The Business Year

Dr. Ahmed Mohammed Al-Saidi

OMAN - Health & Education

Healing Hands

Minister of Health, Oman

Bio

Dr. Ahmed Mohammed Al-Saidi was educated in the US and the UK, and his career has included senior medical, administrative, and academic positions in both Oman and the UK, including as Under Secretary for Health Affairs and Senior Consultant Rheumatologist at the Omani Ministry of Health, Deputy Director General (Medical), Head of the Medical Division and Senior Consultant Physician/Rheumatologist at the Royal Hospital in Oman, and Consultant Rheumatologist and Senior Lecturer at the Bristol Royal Infirmary in the UK.

"The success in developing tertiary services will make Oman a hub for medical tourism."

How would you rate the current healthcare system in Oman?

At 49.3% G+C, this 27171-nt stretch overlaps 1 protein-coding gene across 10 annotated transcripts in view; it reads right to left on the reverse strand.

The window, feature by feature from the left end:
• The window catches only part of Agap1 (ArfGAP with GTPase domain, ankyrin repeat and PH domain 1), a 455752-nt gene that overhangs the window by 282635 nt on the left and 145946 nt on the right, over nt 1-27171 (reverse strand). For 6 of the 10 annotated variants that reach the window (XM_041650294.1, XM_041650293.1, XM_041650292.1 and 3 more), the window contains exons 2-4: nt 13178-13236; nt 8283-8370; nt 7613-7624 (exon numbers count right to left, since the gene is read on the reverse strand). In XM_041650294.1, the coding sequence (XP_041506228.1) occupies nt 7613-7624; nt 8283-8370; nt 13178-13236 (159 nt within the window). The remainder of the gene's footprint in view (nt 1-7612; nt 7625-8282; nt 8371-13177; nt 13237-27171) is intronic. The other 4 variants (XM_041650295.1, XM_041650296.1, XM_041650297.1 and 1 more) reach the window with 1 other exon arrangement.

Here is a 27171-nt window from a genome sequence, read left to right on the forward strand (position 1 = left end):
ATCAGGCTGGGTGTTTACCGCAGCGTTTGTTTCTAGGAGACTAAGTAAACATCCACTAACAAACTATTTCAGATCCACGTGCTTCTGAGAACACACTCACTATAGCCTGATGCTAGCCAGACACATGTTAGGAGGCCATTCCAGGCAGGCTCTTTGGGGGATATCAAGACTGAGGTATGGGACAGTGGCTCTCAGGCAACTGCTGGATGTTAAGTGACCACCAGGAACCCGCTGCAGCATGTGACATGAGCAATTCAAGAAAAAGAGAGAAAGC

The Sultanate of Oman has made remarkable achievements in health developments over the past four decades. These health achievements have been praised by a number of international organizations. The UN Children’s Fund (UNICEF), in its Progress of Nations 1993 report, ranked Oman first in the Middle East and North Africa Region (MENA) and second globally as regards to the percentage reduction of the under-five mortality rate. The same report also ranked Oman first in the MENA region as regards measles immunization coverage. Oman was among the 12 developing countries that achieved the 2000 year target, set by the World Summit for Children 1990, of at least 90% childhood immunization coverage, long before the target date. The Human Development Report 1997 of the UNDP stated that “Beginning in 1970, Oman undertook a comprehensive program of human development, achieving some of the most rapid advances ever recorded. Life expectancy has increased by 30 years; from 40 years in 1970 to 70 years in 1994. Infant mortality was reduced from more than 200 per 1,000 live births in 1960 to less than 30 in 1994.” This report considered Oman as a global pace-setter for human development, especially in the areas of health and education. A study commissioned by the government of Oman, UNICEF, and the World Health Organization (WHO) on health achievements in Oman reported that Oman’s decline in childhood mortality is one of the fastest recorded in the world. The health system in Oman is judged to respond to peoples’ needs, whether health or non-health. The Oman World Health Survey, conducted in 2008, showed that about three-quarters of the surveyed people needed some sort of healthcare during the three years preceding the survey, and that 98.4% received the care they needed; only 1.6% did not receive care. The survey also showed that the health system was responsive to their overall non-health needs, with an average score of about 76% for inpatient services and slightly more than 77% for outpatient services. The results clearly show that the people are satisfied with how healthcare providers treat them as well as with the quality of health service amenities.